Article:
John Galt was a genius. He invented "the motor" and executed the greatest strike in world history. And it's clear that he understood the danger he was always in (out in the world) and how the looters operate.
So it has always been puzzling to me why, at the end of Atlas Shrugged, Galt thought it was a good idea to go back to the world so quickly after the final crash and bring all the strikers with him.
Granted, the lights had gone out in NYC, the Taggart bridge had collapsed, and the nation was near starvation. But the political leaders such as Mr. Thompson and all his cronies were still--at least to some degree--in power.
If the strikers had come back and started fixing everything, why would anyone believe that Thompson's gang wouldn't have immediately started exploiting them, regulating them, taxing them to death, and controlling them? I would have thought that the strikers needed to wait long enough for the current government leaders to be swept from power and run out of town, clearing the way for the strikers' return.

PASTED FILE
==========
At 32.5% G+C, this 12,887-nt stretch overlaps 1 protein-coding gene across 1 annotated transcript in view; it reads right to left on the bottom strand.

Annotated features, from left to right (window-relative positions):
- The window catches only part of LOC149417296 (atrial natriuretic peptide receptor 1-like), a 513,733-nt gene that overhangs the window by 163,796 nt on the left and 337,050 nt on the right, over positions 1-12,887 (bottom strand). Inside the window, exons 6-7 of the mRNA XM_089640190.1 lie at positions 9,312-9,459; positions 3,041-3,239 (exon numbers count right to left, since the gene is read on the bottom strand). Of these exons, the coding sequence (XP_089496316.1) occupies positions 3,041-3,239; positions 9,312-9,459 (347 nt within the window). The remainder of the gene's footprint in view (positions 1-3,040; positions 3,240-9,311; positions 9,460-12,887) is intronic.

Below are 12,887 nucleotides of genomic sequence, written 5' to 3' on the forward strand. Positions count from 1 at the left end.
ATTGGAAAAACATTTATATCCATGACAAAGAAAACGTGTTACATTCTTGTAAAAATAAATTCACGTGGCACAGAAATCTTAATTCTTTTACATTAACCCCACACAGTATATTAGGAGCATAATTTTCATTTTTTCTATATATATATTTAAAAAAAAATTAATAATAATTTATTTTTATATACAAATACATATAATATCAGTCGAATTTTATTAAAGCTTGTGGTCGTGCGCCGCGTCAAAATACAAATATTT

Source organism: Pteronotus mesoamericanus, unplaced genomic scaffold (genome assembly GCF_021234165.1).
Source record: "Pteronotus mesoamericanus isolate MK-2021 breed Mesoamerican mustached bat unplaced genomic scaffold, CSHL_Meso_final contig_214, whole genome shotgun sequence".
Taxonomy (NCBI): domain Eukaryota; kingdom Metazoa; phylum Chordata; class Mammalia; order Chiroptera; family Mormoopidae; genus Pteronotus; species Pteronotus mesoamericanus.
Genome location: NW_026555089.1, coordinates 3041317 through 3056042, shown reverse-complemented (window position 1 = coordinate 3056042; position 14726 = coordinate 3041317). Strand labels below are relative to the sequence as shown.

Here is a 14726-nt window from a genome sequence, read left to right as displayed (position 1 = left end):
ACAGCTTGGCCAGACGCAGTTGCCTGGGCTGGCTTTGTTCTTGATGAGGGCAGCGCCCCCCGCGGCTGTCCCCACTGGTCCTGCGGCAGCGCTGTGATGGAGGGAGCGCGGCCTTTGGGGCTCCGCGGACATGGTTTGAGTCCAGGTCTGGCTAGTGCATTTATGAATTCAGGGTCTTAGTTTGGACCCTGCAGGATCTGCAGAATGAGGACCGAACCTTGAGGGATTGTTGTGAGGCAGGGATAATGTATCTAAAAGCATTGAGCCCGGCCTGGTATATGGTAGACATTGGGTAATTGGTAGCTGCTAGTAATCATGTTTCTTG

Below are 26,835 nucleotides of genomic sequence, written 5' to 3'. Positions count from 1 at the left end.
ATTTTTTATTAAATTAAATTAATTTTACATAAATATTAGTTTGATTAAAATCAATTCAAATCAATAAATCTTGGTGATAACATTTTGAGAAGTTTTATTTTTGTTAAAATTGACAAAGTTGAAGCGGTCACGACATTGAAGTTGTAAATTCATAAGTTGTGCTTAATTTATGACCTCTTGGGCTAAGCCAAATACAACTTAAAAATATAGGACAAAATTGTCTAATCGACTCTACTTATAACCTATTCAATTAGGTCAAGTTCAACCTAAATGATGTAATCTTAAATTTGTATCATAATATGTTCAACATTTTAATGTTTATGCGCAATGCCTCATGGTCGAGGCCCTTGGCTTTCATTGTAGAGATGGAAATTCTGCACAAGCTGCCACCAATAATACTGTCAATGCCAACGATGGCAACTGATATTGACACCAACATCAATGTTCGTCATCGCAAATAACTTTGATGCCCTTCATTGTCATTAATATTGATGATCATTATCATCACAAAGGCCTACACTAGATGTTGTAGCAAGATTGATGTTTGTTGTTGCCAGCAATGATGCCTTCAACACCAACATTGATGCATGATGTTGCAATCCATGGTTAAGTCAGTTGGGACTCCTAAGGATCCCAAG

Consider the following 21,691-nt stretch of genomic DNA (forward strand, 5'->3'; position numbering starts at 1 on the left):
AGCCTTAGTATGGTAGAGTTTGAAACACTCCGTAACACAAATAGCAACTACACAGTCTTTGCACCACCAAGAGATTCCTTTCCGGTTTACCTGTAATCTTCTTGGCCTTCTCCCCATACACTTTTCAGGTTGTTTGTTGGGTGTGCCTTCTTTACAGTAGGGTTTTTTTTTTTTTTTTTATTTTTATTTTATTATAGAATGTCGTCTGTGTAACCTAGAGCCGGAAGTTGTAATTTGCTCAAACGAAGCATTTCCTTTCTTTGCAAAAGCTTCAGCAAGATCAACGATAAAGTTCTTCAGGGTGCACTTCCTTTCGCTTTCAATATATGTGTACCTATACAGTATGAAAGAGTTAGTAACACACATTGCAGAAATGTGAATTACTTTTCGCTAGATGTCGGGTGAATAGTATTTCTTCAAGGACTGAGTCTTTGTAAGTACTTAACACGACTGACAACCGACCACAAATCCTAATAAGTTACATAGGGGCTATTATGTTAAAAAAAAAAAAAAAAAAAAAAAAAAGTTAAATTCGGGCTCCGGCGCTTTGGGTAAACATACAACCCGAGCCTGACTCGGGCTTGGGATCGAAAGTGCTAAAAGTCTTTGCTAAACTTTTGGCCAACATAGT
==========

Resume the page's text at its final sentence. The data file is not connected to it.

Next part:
Rand makes it clear that the strikers cared little for political power, so we cannot assume that upon their return they would have tried to step into the shoes of political power in order to achieve their goals. They simply would have gone back to work, and once again been exploited by the looting politicians.
Admittedly, we don't know how much time passed between the rescue flight back from the State Science Institute and the moon-lit walk in the valley in which Galt declares to Dagney that "we're going back", but it certainly seems as though very little time had elapsed. Weeks? Days?